I got to see tonight’s “Suburgatory” in advance, which means you get a review of that tonight, while I’ll likely skip over “Modern Family,” “Happy Endings,” et al and try to enjoy a Thanksgiving weekend away from the computer. (The Sunday cable drama posts are already written and ready to go.) A review of “Suburgatory” coming up just as soon as I think all Belgians are sex offenders…
“Thanksgiving” was one of the strongest post-pilot episodes of the series for a few reasons. First, its central conflict was about the George/Tessa relationship, which has been the heart of the show and the one thing that hasn’t stopped working. I thought George was overdoing the whole “we can’t go into the city ever, ever again” thing, but the episode was largely about him recognizing this and belatedly bringing Tessa (and naked Lisa) into Manhattan(*) to enjoy at least part of their annual Thanksgiving tradition.
Second, it pulled Dallas back into more human territory. She’s never been as cartoonish as some of the other characters on this show, but there are definitely times where she seems oblivious about how an outsider – not to mention someone who isn’t ridiculously wealthy like she and her Chatswin neighbors are – might react to her and this place. Here, she got to make a genuine effort with Tessa, and to enjoy some time in Manhattan(*), and even an affectation like the new dog was revealed to be – like her flirtation with George – a response to her husband’s adultery. She can be strange and justify her decisions oddly – like her hilarious explanation that Dahlia’s IUD is to improve her cell reception – but she’s a person. This is a version of the character that works much better, just as I enjoyed Dahlia being mad at the dog much more than I ever enjoy watching her be mean to Tessa.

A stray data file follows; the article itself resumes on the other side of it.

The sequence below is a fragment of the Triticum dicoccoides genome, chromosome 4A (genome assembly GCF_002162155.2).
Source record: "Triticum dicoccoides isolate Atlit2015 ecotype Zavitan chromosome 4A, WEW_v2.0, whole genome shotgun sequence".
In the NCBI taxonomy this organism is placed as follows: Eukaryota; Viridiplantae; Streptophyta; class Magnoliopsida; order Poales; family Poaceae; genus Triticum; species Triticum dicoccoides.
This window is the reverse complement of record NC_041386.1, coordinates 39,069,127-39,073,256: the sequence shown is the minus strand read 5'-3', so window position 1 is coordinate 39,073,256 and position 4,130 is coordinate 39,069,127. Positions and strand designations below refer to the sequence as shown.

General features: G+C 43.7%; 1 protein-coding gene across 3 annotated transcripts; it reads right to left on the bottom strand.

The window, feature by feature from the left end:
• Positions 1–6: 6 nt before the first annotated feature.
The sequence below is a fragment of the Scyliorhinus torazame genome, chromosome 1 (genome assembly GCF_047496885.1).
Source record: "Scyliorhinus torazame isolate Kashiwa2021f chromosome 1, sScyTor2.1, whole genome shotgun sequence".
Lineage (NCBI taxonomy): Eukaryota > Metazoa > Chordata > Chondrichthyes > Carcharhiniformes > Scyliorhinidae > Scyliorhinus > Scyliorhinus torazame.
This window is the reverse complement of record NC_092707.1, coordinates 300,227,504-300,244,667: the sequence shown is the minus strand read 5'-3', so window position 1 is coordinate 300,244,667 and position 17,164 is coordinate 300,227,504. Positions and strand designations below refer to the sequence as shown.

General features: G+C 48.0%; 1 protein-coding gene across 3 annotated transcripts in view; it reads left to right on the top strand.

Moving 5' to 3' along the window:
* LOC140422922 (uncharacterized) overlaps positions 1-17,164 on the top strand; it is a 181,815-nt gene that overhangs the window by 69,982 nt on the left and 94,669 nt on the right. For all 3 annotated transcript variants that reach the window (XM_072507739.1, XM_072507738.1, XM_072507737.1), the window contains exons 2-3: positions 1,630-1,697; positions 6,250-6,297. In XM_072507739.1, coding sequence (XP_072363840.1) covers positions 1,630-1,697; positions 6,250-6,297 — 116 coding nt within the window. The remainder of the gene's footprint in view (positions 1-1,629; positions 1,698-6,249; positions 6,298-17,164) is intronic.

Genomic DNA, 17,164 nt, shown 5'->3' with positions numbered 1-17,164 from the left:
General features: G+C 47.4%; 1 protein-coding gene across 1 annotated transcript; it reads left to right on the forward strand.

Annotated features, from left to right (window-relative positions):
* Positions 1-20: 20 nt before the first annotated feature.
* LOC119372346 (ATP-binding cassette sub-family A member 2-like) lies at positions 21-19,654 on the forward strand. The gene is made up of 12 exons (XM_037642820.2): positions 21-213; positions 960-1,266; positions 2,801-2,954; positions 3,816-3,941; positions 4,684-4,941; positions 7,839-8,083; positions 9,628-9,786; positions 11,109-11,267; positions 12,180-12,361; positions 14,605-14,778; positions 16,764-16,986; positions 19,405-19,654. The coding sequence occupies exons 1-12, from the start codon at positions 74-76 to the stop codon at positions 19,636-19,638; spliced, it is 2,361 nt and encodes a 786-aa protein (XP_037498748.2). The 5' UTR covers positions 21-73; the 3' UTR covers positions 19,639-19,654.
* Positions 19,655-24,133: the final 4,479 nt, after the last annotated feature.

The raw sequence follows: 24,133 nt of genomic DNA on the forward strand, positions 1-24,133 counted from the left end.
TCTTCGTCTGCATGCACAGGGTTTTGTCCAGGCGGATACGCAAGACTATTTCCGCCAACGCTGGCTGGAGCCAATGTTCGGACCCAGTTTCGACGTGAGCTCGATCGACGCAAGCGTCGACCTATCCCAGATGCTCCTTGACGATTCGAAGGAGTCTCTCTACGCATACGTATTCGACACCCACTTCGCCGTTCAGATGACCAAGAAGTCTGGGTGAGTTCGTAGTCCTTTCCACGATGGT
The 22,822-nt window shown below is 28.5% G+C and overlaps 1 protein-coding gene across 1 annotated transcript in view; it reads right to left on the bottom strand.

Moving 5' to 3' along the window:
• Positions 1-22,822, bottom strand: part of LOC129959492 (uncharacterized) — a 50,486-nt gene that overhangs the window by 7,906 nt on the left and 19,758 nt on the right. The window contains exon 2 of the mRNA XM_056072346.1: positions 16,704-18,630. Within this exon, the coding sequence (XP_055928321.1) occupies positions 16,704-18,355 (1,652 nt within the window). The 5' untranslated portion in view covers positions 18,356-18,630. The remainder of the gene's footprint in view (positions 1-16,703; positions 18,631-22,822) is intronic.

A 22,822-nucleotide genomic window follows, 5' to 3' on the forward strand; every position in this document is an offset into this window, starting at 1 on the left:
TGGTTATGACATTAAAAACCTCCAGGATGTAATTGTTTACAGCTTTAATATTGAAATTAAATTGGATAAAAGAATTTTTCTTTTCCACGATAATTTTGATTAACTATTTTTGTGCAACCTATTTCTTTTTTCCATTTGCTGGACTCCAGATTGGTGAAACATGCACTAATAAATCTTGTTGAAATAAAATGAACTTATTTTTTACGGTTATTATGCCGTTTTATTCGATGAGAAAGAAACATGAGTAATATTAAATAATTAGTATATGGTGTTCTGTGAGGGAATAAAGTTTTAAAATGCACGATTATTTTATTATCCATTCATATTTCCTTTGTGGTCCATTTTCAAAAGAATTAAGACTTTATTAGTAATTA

(*) Two thoughts on their impromptu trip: first, I enjoyed hearing that Digable Planets song for the first time in forever when Tessa and Dallas were in the city together. There are more quintessential New York hip-hop groups, but “Rebirth of Slick (Cool Like Dat)” just sounds like the city to me. Second, even if Dallas is a transplanted Southerner, there’s no way she hasn’t been to Manhattan enough to be aware of the ubiquity of counterfeit purses, sunglasses, DVDs, etc. Even the ritzier parts of town aren’t that far away from the blocks that would be filled with those kinds of street vendors. It’s not like George moved Tessa to the Midwest; he moved her to the kind of Westchester suburb where a woman like Dallas would be in Manhattan on a semi-regular basis.
Third, it made great use of Allie Grant and Ana Gasteyer (who spoke with Fienberg about this episode). Though both are now regular castmembers, there’s been precious little Lisa/Sheila interaction in a while, as Lisa has mostly hung around with Tessa and Sheila has inserted herself in between George and Dallas. But Lisa being in the center of her otherwise ridiculous family (now including Gasteyer’s old “SNL” castmate Chris Parnell as Sheila’s husband) manages to humanize everyone. Her brother is a dumb himbo(**), but Lisa’s glee at getting his approval (and not getting his vitamin water) was enough to make him believable.
(**) Loved his description of “Eternal Sunshine of the Spotless Mind” as “Ace Ventura in that super confusing Spotless Sunshine movie that had the ‘Titanic’ lady with the mid-sized naturals.”
The other thing I should note about this one is that I’m no longer able to ignore the “alt-narrative” – in which the chemistry between Sisto and Levy comes across as more romantic than father-daughter – that Fienberg, Ryan McGee and even many of you keep talking about. Tessa’s reaction to seeing George in the city felt exactly like that of a spurned wife or lover, and even if the show made it clear that she was jealous of him being in the city, and not being with his secret girlfriend, their interactions for the rest of the episode kept continuing along that vibe. I don’t know if this is a case of Emily Kapnek (who wrote this episode) and company just acknowledging what’s been obvious to many people for a while and trying to have fun with it, or if they (like Gasteyer in the Fienberg interview) weren’t aware of how people were responding to those characters at the time this episode was made. It’s a sitcom trope to have two characters who aren’t married – usually, but not always, same-sex friends – begin acting like an old married couple, but in this case, the trope is kinda creepy.
I know that George acknowledges at episode’s end that it’s probably not smart for him to treat Tessa like an equal all of the time, and maybe their relationship will become less awkwardly familiar going forward, but I think something needs to be done for the show’s long-term future. And given both the ratings and the quality (even if it’s been uneven at times), it has a long-term future that the producers need to start worrying about now.
What did everybody else think?